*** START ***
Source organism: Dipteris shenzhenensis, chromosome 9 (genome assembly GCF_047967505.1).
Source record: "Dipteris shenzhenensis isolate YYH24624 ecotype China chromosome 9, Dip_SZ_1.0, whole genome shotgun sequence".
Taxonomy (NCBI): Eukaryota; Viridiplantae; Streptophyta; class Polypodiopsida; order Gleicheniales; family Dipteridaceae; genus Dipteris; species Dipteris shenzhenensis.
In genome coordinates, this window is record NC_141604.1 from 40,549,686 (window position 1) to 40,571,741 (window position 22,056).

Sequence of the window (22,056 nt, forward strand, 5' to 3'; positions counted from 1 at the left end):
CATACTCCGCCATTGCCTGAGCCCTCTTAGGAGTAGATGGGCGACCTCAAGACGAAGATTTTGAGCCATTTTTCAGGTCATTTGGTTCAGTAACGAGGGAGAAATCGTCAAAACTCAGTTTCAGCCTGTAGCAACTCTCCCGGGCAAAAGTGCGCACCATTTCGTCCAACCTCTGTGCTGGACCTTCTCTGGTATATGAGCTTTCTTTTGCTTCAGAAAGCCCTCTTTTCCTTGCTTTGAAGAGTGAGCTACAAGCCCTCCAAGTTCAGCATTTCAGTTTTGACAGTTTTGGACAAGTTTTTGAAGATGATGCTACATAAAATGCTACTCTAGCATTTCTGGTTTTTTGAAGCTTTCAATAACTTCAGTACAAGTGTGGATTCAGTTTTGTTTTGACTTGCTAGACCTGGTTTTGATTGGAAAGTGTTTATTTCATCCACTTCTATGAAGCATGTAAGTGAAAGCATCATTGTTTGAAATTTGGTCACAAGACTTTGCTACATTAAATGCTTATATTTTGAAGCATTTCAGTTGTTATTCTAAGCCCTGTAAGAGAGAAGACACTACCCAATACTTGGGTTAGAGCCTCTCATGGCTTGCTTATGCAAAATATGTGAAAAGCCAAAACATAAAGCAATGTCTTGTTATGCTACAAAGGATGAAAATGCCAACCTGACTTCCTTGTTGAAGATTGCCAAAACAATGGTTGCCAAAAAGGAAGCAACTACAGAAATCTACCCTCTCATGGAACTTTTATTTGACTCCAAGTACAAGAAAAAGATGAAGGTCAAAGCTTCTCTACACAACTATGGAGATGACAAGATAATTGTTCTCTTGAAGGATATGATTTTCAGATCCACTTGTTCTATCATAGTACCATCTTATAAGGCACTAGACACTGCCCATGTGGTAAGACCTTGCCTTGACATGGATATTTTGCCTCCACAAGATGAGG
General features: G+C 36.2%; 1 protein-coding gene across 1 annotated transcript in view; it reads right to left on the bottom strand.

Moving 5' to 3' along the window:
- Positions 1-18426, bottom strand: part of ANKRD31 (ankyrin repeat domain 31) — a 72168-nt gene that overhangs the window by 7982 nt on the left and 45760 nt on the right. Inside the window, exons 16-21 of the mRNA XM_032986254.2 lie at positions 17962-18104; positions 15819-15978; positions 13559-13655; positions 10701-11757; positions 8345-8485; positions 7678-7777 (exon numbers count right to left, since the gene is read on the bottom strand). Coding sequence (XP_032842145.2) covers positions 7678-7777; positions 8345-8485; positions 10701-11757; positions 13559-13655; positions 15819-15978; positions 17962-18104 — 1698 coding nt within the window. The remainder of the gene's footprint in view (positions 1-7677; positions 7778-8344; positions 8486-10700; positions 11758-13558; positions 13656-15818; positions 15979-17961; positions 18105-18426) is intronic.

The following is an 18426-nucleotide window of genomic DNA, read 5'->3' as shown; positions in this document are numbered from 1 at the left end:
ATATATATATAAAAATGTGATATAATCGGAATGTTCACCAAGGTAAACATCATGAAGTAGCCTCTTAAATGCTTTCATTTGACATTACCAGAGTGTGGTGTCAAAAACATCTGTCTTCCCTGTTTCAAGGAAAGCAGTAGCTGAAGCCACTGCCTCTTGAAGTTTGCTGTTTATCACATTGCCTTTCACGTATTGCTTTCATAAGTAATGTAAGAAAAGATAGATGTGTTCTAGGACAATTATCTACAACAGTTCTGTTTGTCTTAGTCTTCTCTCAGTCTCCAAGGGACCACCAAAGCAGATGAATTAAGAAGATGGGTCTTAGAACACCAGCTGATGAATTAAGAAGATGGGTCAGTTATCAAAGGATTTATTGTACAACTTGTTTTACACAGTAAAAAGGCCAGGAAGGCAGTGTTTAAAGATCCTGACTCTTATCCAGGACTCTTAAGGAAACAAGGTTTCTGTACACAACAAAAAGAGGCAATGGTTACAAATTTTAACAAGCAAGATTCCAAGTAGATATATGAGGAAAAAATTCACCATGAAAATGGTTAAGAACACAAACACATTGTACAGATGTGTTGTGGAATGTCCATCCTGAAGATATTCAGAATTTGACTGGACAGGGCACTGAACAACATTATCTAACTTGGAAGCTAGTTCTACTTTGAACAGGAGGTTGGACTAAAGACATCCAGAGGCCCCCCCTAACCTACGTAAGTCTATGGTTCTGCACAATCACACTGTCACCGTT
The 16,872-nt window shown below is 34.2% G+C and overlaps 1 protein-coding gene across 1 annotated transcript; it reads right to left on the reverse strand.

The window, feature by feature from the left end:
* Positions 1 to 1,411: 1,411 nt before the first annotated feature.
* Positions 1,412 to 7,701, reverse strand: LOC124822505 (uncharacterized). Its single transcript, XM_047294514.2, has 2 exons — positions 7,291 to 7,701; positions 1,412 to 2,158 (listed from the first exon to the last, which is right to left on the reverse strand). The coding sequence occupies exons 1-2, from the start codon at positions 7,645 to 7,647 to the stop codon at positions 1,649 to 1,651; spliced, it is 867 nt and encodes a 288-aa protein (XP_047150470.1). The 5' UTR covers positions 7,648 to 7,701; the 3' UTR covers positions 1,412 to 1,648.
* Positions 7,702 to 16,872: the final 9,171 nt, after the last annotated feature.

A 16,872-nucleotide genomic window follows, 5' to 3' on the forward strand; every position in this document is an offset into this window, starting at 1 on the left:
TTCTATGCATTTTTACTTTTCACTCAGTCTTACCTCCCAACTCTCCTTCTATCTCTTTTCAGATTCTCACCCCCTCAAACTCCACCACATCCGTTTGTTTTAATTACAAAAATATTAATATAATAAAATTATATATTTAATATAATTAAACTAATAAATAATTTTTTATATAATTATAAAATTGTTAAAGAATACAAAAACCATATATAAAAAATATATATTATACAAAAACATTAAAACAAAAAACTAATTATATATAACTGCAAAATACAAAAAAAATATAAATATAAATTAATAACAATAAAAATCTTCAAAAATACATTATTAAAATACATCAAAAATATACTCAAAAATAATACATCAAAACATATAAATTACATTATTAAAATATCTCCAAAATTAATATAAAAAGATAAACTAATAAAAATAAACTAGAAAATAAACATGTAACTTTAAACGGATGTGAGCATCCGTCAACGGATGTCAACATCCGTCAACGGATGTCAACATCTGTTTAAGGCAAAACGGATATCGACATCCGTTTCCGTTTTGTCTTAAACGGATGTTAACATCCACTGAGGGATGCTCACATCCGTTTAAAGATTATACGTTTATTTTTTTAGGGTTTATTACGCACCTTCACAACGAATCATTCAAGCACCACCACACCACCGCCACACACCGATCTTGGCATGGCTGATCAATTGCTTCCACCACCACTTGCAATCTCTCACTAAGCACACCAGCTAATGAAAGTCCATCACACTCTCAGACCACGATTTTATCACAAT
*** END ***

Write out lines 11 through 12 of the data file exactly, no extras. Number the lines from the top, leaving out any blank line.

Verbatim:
ATATATATATAAAAATGTGATATAATCGGAATGTTCACCAAGGTAAACATCATGAAGTAGCCTCTTAAATGCTTTCATTTGACATTACCAGAGTGTGGTGTCAAAAACATCTGTCTTCCCTGTTTCAAGGAAAGCAGTAGCTGAAGCCACTGCCTCTTGAAGTTTGCTGTTTATCACATTGCCTTTCACGTATTGCTTTCATAAGTAATGTAAGAAAAGATAGATGTGTTCTAGGACAATTATCTACAACAGTTCTGTTTGTCTTAGTCTTCTCTCAGTCTCCAAGGGACCACCAAAGCAGATGAATTAAGAAGATGGGTCTTAGAACACCAGCTGATGAATTAAGAAGATGGGTCAGTTATCAAAGGATTTATTGTACAACTTGTTTTACACAGTAAAAAGGCCAGGAAGGCAGTGTTTAAAGATCCTGACTCTTATCCAGGACTCTTAAGGAAACAAGGTTTCTGTACACAACAAAAAGAGGCAATGGTTACAAATTTTAACAAGCAAGATTCCAAGTAGATATATGAGGAAAAAATTCACCATGAAAATGGTTAAGAACACAAACACATTGTACAGATGTGTTGTGGAATGTCCATCCTGAAGATATTCAGAATTTGACTGGACAGGGCACTGAACAACATTATCTAACTTGGAAGCTAGTTCTACTTTGAACAGGAGGTTGGACTAAAGACATCCAGAGGCCCCCCCTAACCTACGTAAGTCTATGGTTCTGCACAATCACACTGTCACCGTT
The 16,872-nt window shown below is 34.2% G+C and overlaps 1 protein-coding gene across 1 annotated transcript; it reads right to left on the reverse strand.